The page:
Then Alice was in the living room watching Darren who was on the couch grinding his teeth as he lifted a bong to his lips. Curl sat next to him playing Grand Theft Auto, his mouth hanging open, tongue flapping about like a freshly landed fish. Some other man Alice had never seen before watched the game, spittle foaming at the sides of his mouth, his left knee pumping up and down like a spring-loaded toy wound too tight. The curtains were drawn and the only light came from the shimmering TV screen. Darren exhaled a cloud of sweet, blue smoke and fixed Alice with his hooded eyes.
‘Hey,’ he said.
Greg had to hurry to keep up with Karen as they walked down the corridor searching for room 405.
‘I don’t now why you and Laurie have to be so nasty to each other,’ she said.
‘Because she’s a bitch’.
‘You didn’t have to say that about her dog. You know how she is.’
‘She spent six-thousand dollars on cancer treatment for it,’ he said. ‘A thirteen-year old dog. A family in the third world could live for years on that’.
He dodged around a man with a drip in his arm standing frozen in the middle of the corridor staring at the floor. Greg glanced at the walls and wondered if it was true they were painted this pale sickly green colour because it was calming; maybe they were doing too good a job. He looked to Karen but she wasn’t there – she was behind him looking out a window. He followed her gaze out onto an enclosed concrete courtyard. There was a large, faded mural on the facing wall – an underwater tableau with a blue whale, a pod of dolphins and a badly drawn mermaid in a bikini. And there was Alice sitting beneath it, alone on a bench in a purple dressing gown, staring at the ground.
Greg couldn’t be certain, but it looked to him as if she was smiling.
Alice stood in the yard before the earthmover. It began to rain. She got into the driver’s seat and locked the cab door. Soon waves of water were rolling down the windscreen and for a brief moment everything outside was a molten blur of shifting shapes of blue and brown and grey, the only sound the white noise of the rain drumming on the roof. She found it comforting. She ran her hands over the dashboard, tried pressing a few buttons, then flicked a switch and the engine sprang to life. She pressed the pedals on the floor, but nothing happened until she pulled a lever and the raised bucket shuddered and dropped. She pulled another lever and the earthmover surged forward.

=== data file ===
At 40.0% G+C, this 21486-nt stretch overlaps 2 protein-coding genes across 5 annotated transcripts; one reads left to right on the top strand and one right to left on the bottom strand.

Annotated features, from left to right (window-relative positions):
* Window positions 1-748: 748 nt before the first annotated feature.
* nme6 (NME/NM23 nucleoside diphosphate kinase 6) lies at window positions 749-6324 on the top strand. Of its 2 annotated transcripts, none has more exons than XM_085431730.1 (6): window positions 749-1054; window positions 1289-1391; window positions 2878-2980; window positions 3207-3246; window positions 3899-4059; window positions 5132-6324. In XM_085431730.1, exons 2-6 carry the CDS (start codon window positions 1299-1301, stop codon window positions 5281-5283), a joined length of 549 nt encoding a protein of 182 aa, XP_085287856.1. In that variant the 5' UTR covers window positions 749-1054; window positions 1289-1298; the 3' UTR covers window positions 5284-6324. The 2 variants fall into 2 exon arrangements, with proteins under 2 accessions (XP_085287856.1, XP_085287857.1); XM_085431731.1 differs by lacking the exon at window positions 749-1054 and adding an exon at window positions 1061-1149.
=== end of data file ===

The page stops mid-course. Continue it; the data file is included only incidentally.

When the earthmover hit the tin fence it crumpled like paper, and moments later, after she’d reversed across the yard, flattening the swing-set and knocking over the forklift crates, the other fence did the same. She could see movement at the back of the house and suddenly Darren was bashing on the cab door, screaming. She couldn’t make him out over the sound of the rain and the engine, but she could tell he was upset about something. She put a hand up to the glass as if to say, ‘everything is all right. I am in control’.
She could see the kids behind him – the boys wide-eyed and slack jawed, and Patti staring in amazement. Patti dropped her book and covered her mouth with her hands, and for a moment it looked as if she was crying until Alice realised she was actually laughing. Patti held up her hands and cheered, and in that instant Alice’s heart burst with love for her daughter and she knew what she had to do. She pressed the pedals and the earthmover spun towards the house. Darren stood on the bucket and slammed a fist into the windscreen – once, twice – and on the third time his face twisted in pain and fell sideways into the mud.
Alice was back inside herself – she felt whole again, alive. The earthmover bore down on the house.